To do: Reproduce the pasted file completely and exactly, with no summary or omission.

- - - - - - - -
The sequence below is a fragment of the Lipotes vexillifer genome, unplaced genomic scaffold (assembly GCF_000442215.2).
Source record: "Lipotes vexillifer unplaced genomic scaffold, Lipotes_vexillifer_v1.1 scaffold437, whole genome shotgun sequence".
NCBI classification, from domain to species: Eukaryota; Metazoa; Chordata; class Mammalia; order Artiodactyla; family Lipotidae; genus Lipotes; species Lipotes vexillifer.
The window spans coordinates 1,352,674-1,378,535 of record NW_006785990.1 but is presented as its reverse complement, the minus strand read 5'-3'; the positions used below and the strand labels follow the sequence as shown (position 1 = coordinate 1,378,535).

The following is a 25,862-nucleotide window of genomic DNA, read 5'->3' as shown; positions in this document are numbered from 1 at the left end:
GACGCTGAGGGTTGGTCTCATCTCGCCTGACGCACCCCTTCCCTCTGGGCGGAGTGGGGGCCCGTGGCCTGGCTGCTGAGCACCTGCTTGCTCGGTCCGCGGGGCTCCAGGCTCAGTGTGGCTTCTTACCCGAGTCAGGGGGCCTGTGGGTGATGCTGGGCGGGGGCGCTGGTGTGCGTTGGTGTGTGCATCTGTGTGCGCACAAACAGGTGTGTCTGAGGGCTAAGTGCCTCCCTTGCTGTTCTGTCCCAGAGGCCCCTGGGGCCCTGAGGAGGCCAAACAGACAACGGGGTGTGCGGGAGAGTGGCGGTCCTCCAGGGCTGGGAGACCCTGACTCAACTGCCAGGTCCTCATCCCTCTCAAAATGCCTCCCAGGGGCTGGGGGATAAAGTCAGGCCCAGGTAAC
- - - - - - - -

The sequence below is a fragment of the Lipotes vexillifer genome, unplaced genomic scaffold (assembly GCF_000442215.2).
Source record: "Lipotes vexillifer unplaced genomic scaffold, Lipotes_vexillifer_v1.1 scaffold437, whole genome shotgun sequence".
NCBI classification, from domain to species: Eukaryota; Metazoa; Chordata; class Mammalia; order Artiodactyla; family Lipotidae; genus Lipotes; species Lipotes vexillifer.
The window spans coordinates 1,352,674-1,378,535 of record NW_006785990.1 but is presented as its reverse complement, the minus strand read 5'-3'; the positions used below and the strand labels follow the sequence as shown (position 1 = coordinate 1,378,535).

The following is a 25,862-nucleotide window of genomic DNA, read 5'->3' as shown; positions in this document are numbered from 1 at the left end:
GACGCTGAGGGTTGGTCTCATCTCGCCTGACGCACCCCTTCCCTCTGGGCGGAGTGGGGGCCCGTGGCCTGGCTGCTGAGCACCTGCTTGCTCGGTCCGCGGGGCTCCAGGCTCAGTGTGGCTTCTTACCCGAGTCAGGGGGCCTGTGGGTGATGCTGGGCGGGGGCGCTGGTGTGCGTTGGTGTGTGCATCTGTGTGCGCACAAACAGGTGTGTCTGAGGGCTAAGTGCCTCCCTTGCTGTTCTGTCCCAGAGGCCCCTGGGGCCCTGAGGAGGCCAAACAGACAACGGGGTGTGCGGGAGAGTGGCGGTCCTCCAGGGCTGGGAGACCCTGACTCAACTGCCAGGTCCTCATCCCTCTCAAAATGCCTCCCAGGGGCTGGGGGATAAAGTCAGGCCCAGGTAAC